DUSHANBE, July 13, 2009, Asia-Plus  -- According to the Ministry of Interior (MoI), ex-Minister of Emergencies also former powerful field commander of the United Tajik Opposition (UTO) Mirzo Ziyoev was killed on July 11 while trying to reveal the armed group’s hidden weapons and negotiating surrender of the armed group led by Nemat Azizov.  Mirzo Ziyoyev allegedly joined that criminal group and was shot by his new confederates.

Mirzo Ziyoyev was an influential field commander of the UTO.  He was appointed the minister of emergencies in 1999 as part of a power-sharing agreement in 1997, but was dismissed in 2006.

The First Deputy Minister of Interiors, Ramazon Rahimov told a press conference in Dushanbe on July 12 that Mirzo Ziyoev allegedly directly headed the gang led by the member of the Islamic Movement of Uzbekistan (IMU) Nemat Azizov.  “It has been established that among members of this gang were five Chechens, nationals of the Russian Federation,” the Rahimov, “They arrived in Tajikistan for transporting money, made from sale of narcotics, for financing terrorist organizations active in Afghanistan and Pakistan.”

As far as Nemat Azizov is concerned, he is resident of the village of Chursoni Bolo in the Darvoz district, he had formerly served as commander of one of two battalions of the Committee for Emergency Situations and Civil Defense (CES) deployed in the Tavildara district.  He was an active member of the UTO and in 1997 he was integrated into the Ministry of Emergency Situations that was headed by Mirzo Ziyoev.

As it had been reported earlier, a group of gunmen attacked a police post “Safedkhok” in the Tavildara district, eastern Tajikistan last Wednesday (July 8) night.  A group of unidentified men tried to push through the check point towards the district center but were pushed back by the police.  Several attackers were injured but managed to escape.  Tajikistan''s interior ministry said it could not immediately comment on the report.

According to Tajik law enforcement authorities, the operation against that illegal armed group was launched on July 9.   The source noted that three gunmen had been killed during the attack on the police post Safedkhok and one another, known as Qiyomiddin, had been wounded.  “He died in two days after the attack,” the source said.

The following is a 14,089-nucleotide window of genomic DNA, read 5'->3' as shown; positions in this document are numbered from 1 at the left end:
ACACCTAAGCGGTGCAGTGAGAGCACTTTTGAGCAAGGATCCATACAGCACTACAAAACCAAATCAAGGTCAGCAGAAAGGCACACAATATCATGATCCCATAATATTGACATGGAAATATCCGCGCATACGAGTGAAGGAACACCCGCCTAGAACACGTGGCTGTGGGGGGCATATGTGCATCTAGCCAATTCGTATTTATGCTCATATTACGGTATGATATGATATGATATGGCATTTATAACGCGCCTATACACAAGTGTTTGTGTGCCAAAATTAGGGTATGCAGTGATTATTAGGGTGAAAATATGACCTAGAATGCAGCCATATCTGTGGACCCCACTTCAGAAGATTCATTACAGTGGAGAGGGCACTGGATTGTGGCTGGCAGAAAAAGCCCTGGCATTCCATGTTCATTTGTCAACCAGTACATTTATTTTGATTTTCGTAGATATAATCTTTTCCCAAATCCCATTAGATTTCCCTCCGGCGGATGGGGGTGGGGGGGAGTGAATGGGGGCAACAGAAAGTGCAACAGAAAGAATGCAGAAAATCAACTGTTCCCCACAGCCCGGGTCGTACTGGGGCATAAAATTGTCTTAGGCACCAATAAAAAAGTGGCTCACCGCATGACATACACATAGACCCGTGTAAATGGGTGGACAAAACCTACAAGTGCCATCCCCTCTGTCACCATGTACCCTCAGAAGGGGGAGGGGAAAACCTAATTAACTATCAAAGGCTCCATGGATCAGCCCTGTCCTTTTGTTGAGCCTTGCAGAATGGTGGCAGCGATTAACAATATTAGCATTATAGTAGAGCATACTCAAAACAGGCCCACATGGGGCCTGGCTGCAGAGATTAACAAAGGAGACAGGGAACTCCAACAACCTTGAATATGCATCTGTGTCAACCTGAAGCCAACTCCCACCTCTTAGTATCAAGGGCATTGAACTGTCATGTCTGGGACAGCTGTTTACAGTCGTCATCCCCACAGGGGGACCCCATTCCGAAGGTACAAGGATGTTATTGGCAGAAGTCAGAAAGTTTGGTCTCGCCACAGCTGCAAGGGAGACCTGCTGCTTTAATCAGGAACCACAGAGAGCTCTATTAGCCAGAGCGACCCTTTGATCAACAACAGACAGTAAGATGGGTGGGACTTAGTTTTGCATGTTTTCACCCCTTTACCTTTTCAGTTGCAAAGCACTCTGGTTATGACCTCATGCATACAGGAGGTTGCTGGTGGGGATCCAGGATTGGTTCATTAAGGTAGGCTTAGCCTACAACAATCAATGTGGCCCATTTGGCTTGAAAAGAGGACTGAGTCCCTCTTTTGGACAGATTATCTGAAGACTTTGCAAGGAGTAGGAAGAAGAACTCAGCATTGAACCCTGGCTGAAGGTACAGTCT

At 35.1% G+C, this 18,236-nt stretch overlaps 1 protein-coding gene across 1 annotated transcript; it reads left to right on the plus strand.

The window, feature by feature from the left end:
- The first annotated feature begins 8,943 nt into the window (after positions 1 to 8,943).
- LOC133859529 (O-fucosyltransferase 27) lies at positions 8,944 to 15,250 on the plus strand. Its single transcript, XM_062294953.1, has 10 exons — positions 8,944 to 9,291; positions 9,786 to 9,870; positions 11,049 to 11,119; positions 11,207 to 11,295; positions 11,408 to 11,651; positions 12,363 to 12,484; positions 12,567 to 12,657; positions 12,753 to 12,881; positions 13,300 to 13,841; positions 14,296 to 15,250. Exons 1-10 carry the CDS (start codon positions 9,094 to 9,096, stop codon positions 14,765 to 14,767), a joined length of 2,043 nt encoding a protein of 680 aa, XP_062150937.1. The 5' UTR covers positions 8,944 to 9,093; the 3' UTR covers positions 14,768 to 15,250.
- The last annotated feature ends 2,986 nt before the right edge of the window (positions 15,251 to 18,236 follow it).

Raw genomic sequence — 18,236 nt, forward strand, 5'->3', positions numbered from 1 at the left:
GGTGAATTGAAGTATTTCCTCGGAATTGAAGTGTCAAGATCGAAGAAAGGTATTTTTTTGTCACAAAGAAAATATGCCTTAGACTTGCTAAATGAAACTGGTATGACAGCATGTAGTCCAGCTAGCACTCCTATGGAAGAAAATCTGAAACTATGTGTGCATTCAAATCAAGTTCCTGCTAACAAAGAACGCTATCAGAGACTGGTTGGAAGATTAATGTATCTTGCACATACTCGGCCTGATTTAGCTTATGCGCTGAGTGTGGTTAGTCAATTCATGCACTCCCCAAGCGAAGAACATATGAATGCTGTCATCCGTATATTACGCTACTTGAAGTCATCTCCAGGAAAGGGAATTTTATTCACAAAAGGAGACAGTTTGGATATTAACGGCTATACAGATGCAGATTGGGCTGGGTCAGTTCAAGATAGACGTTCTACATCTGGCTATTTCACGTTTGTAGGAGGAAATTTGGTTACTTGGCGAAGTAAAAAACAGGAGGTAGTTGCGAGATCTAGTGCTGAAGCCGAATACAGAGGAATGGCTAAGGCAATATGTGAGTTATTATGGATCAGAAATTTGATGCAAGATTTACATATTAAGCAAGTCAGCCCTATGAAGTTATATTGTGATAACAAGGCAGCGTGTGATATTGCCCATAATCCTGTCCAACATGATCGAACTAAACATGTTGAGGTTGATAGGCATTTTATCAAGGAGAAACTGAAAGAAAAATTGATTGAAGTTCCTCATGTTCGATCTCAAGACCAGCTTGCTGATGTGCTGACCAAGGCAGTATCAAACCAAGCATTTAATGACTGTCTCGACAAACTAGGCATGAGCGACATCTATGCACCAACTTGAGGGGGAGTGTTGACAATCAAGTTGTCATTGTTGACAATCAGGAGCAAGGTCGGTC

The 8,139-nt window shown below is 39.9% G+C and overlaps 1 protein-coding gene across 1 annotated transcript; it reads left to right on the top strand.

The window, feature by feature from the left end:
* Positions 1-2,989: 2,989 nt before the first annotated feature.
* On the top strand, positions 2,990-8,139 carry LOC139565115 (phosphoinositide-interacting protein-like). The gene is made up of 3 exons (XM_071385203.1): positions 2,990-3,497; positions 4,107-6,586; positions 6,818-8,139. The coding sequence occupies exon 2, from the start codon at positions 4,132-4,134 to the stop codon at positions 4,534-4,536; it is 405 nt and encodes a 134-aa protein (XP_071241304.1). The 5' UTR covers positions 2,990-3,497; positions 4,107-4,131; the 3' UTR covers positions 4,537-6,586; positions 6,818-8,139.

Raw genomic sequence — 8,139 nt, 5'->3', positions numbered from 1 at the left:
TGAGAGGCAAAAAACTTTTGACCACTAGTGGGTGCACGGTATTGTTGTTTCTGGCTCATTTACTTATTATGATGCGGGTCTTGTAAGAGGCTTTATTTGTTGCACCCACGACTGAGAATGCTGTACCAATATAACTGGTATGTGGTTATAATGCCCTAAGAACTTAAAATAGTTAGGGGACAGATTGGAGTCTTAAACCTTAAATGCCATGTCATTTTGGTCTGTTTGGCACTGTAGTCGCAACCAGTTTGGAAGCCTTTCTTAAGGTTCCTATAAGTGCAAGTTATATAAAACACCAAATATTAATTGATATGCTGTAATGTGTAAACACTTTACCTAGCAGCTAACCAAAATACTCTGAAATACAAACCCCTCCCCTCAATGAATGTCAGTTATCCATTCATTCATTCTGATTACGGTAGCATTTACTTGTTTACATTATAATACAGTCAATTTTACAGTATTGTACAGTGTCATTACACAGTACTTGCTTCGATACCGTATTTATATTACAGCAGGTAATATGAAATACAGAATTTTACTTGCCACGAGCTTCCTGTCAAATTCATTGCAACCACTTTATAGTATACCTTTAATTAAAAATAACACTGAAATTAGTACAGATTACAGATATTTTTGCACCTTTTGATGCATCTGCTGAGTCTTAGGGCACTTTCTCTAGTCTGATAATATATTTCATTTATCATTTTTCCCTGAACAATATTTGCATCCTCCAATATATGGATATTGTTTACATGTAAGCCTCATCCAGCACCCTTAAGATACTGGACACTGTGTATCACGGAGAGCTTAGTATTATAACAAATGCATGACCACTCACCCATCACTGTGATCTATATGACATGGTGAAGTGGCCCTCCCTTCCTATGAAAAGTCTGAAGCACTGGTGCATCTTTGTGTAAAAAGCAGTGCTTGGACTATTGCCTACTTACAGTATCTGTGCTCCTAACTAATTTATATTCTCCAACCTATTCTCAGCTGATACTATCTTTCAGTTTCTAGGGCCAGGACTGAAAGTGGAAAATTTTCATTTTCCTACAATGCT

“Later, it became known that that criminal group had been set up by Nemat Azizov, former commander of the CES battalion deployed in Tavildara,” said the source, “It has been established that in early June they killed an officer of the Ministry of Defense (MoD) in Saghirdasht.  Officers investigating into the murder of the MoD officer found the trace of the criminals, but after the attack on the police post Safedkhok thy escaped and hid in the Childara area.  They sought help from Mirzo Ziyoev and he joined them.”

According to him, they were allegedly going to seize buildings of the district administration and police department in Tavildara.  The government forces began the operation to surround them on July 9 and on July 10, Mirzo Ziyoev and five his confederates surrendered to the government forces, the source said.

The MoI said Ziyoev agreed to reveal the gang''s hidden weapons and negotiate the surrender of its leader.  But a gun battle erupted at the talks, killing Ziyoyev and wounding several officers of the MoI and the State Committee for National Security (GKNB). The other members of the group, including five Chechen nationals, were detained and taken to Dushanbe for questioning.

We will recall that The Rasht Valley, which is a former stronghold of the UTO, had been sealed off since May for what the Tajik law enforcement authorities say is an annual anti-drug operation.  

Meanwhile, some independent experts say the government is fighting armed militant groups that include foreign fighters and this incident follows a string of attacks across Central Asia in past weeks which the authorities have linked to growing instability in Afghanistan and Pakistan.  Central Asian authorities have blamed the latest surge in violence on the Islamic Movement of Uzbekistan, a group whose militants have long fought alongside the Taliban in Afghanistan.